by Brian Washington
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If you’re a regular Education Votes reader, you know that President Trump and his Education Secretary Betsy DeVos are huge backers of voucher schemes, which take scarce funding away from public schools to give to unaccountable private schools.
Despite the fact that communities across the nation are pushing back against vouchers, because of how harmful they are to public schools and the vast majority of students who attend them, DeVos is relentless in her support for this flawed education policy.
For example, she has traveled the country promoting vouchers, met with ALEC (American Legislative Exchange Council) leaders to brainstorm ways to get them into more communities, and is backing a budget proposal that includes a national voucher scheme. There’s even talk that she and President Trump may urge lawmakers on Capitol Hill to incorporate vouchers into tax reform.
However, yesterday, DeVos got some bipartisan push back from federal lawmakers. A Senate sub-committee rejected two proposals that, if approved by Congress, would have helped DeVos to move forward with school privatization plans.
The panel rejected her requested $1 billion boost to the Title I program, which is designed to educate disadvantaged students. DeVos wanted to use that money to help local districts create or expand her privatization agenda which, in addition to vouchers, also includes charter schools run by for-profit companies. It also rejected a proposal to use a program within the U.S. Department of Education to nurture private school vouchers.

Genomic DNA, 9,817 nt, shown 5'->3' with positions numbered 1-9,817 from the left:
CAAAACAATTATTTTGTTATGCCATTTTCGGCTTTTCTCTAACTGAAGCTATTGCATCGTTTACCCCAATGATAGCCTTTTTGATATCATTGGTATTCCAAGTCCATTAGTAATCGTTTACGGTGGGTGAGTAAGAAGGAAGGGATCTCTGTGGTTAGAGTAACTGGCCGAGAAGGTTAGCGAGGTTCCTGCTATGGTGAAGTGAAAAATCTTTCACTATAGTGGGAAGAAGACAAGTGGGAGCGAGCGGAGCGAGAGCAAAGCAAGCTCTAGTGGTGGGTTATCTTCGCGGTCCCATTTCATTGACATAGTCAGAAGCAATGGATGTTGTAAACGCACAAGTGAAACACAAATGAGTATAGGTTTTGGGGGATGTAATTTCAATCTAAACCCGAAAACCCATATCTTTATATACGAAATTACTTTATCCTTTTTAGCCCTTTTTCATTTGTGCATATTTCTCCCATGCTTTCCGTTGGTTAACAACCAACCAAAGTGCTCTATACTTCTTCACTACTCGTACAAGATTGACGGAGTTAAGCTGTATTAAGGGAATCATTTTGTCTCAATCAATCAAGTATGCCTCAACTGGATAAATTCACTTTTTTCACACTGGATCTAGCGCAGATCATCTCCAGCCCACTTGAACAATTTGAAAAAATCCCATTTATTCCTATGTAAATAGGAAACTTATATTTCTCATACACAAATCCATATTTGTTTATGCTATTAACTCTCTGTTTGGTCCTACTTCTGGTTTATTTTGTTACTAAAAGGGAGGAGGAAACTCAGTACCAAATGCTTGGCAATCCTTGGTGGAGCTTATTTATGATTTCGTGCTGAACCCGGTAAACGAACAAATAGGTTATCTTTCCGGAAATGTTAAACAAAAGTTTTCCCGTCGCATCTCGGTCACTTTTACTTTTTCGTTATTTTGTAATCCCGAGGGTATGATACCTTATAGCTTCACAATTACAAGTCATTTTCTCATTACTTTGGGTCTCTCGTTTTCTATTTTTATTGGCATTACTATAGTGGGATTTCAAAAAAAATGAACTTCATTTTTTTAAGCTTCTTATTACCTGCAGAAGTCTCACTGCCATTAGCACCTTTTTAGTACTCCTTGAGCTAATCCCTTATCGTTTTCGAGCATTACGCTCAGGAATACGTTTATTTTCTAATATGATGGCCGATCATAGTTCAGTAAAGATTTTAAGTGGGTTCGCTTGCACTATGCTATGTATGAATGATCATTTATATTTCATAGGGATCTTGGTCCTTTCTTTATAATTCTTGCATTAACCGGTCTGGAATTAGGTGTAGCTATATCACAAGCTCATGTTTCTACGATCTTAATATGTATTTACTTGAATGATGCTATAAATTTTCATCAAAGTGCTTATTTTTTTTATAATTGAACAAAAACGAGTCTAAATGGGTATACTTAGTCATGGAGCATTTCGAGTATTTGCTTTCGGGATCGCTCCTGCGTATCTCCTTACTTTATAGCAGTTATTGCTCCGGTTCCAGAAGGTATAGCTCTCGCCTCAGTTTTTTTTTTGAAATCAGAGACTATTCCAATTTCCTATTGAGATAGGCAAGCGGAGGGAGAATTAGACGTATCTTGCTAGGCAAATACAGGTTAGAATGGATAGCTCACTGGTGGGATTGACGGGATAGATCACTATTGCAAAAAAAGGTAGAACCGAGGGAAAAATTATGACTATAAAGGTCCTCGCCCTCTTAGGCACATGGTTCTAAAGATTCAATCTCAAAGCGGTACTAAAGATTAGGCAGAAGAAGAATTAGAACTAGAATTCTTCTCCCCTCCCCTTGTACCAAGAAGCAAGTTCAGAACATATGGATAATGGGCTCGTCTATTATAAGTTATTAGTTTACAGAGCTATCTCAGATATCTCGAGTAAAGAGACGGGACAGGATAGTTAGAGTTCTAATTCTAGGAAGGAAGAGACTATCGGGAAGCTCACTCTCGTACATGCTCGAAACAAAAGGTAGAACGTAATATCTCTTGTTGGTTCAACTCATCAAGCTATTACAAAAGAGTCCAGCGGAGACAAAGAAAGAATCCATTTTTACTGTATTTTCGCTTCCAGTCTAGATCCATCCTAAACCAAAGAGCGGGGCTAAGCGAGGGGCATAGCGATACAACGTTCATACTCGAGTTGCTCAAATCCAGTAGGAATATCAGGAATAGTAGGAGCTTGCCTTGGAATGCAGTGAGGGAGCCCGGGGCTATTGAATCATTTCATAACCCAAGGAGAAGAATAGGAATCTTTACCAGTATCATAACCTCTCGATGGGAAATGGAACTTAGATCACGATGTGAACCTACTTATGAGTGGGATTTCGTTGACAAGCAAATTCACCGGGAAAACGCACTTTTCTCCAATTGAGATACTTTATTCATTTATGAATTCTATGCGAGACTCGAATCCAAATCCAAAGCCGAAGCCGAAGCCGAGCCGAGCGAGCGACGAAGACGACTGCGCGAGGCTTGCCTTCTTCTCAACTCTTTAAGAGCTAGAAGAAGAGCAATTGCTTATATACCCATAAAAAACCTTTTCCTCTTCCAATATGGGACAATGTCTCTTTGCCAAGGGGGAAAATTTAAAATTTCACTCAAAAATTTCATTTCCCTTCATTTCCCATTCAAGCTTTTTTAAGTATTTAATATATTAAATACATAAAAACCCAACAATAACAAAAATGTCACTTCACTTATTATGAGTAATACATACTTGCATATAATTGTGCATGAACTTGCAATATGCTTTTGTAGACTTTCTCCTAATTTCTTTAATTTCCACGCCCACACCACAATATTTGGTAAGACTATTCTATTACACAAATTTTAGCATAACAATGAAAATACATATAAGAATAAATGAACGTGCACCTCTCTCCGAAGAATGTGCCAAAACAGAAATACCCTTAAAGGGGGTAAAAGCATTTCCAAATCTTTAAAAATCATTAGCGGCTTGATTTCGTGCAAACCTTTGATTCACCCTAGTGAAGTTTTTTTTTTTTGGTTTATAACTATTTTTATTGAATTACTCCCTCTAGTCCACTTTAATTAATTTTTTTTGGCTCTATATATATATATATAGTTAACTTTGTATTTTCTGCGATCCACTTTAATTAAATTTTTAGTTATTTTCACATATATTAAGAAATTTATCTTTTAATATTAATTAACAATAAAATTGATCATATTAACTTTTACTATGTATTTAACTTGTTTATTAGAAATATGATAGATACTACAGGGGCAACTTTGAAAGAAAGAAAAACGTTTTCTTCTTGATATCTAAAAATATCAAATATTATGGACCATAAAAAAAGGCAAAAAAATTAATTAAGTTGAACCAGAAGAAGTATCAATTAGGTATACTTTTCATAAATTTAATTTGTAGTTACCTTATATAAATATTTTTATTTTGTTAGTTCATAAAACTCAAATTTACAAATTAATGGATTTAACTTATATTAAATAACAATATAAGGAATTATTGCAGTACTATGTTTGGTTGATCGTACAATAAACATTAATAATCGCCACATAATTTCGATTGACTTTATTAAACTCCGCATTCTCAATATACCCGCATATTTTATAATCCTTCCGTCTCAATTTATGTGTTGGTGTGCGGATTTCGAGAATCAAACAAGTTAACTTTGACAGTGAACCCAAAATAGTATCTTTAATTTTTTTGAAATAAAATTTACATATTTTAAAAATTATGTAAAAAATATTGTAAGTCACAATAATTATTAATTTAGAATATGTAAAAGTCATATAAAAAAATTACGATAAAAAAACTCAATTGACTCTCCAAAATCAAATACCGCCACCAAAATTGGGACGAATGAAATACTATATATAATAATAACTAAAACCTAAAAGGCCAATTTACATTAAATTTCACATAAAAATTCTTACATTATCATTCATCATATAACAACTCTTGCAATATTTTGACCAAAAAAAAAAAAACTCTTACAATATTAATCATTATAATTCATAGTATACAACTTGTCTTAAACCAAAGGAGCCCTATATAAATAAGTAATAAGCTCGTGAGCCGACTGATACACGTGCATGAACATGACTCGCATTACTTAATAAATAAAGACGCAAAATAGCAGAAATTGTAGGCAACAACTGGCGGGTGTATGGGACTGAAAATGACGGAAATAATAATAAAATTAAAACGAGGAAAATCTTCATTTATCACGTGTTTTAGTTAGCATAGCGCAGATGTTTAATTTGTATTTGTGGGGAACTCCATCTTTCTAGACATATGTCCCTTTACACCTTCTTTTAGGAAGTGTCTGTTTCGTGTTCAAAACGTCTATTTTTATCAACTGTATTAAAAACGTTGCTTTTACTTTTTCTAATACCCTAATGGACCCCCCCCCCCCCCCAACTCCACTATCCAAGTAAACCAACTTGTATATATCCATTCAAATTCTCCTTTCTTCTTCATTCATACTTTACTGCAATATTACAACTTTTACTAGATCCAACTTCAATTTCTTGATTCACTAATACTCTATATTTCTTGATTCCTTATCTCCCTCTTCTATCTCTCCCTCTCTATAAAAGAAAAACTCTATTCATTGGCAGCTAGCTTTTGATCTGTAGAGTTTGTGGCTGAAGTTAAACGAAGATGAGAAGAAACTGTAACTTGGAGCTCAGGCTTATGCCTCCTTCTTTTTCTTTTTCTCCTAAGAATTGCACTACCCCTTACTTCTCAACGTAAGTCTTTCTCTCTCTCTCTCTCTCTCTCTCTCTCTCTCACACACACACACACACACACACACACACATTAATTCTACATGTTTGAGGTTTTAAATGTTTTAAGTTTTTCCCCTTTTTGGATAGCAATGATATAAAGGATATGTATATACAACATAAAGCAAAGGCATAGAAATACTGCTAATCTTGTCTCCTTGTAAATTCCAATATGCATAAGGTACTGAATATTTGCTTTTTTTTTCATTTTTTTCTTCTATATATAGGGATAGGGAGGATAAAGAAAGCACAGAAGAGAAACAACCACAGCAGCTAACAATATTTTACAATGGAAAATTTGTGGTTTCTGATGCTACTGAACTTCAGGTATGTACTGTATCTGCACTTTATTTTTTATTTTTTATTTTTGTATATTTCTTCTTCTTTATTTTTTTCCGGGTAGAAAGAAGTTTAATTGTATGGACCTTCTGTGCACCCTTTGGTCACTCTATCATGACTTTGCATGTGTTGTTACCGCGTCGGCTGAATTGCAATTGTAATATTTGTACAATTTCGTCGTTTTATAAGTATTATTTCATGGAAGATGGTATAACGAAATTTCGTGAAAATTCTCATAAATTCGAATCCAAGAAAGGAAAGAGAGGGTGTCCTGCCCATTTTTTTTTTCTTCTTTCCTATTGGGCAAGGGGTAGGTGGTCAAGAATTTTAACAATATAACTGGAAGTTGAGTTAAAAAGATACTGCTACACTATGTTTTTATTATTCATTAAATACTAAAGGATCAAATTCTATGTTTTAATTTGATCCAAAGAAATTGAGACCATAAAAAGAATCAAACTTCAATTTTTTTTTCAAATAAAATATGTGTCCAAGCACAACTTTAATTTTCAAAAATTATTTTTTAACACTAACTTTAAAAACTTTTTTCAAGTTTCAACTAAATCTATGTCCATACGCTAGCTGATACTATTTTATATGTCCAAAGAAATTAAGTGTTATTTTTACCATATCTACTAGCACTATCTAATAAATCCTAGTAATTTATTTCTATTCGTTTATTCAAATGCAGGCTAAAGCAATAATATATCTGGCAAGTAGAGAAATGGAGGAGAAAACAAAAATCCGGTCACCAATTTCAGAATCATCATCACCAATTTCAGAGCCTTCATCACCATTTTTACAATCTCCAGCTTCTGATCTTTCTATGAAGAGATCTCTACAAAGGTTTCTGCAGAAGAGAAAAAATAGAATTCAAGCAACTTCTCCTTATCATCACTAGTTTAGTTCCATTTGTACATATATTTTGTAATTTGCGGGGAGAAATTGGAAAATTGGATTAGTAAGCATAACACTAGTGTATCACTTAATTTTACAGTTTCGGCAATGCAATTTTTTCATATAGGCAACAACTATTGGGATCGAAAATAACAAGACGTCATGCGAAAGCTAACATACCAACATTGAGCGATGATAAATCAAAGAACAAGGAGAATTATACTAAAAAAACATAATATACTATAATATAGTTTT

DeVos is what you might call a one-trick pony. Her solution to every challenge facing public education is privatization—be it private school vouchers or for-profit charter schools.
However, educators know that if we’re going to get serious about every child’s future, we have to resource our neighborhood public schools to ensure they have the following:
- Inviting classrooms;
- A well-rounded curriculum;
- Class-sizes that are small enough for one-on-one attention; and
- Support services such as health care, nutrition, and after school programs for students who need them.
Speaking of after school programs, that same Senate subcommittee also rejected a Trump-DeVos request to eliminate federal funding to help cover the cost of such programs. Instead, the panel approved $1.2 billion for the 21st Century Community Learning Center. The House has approved similar funding.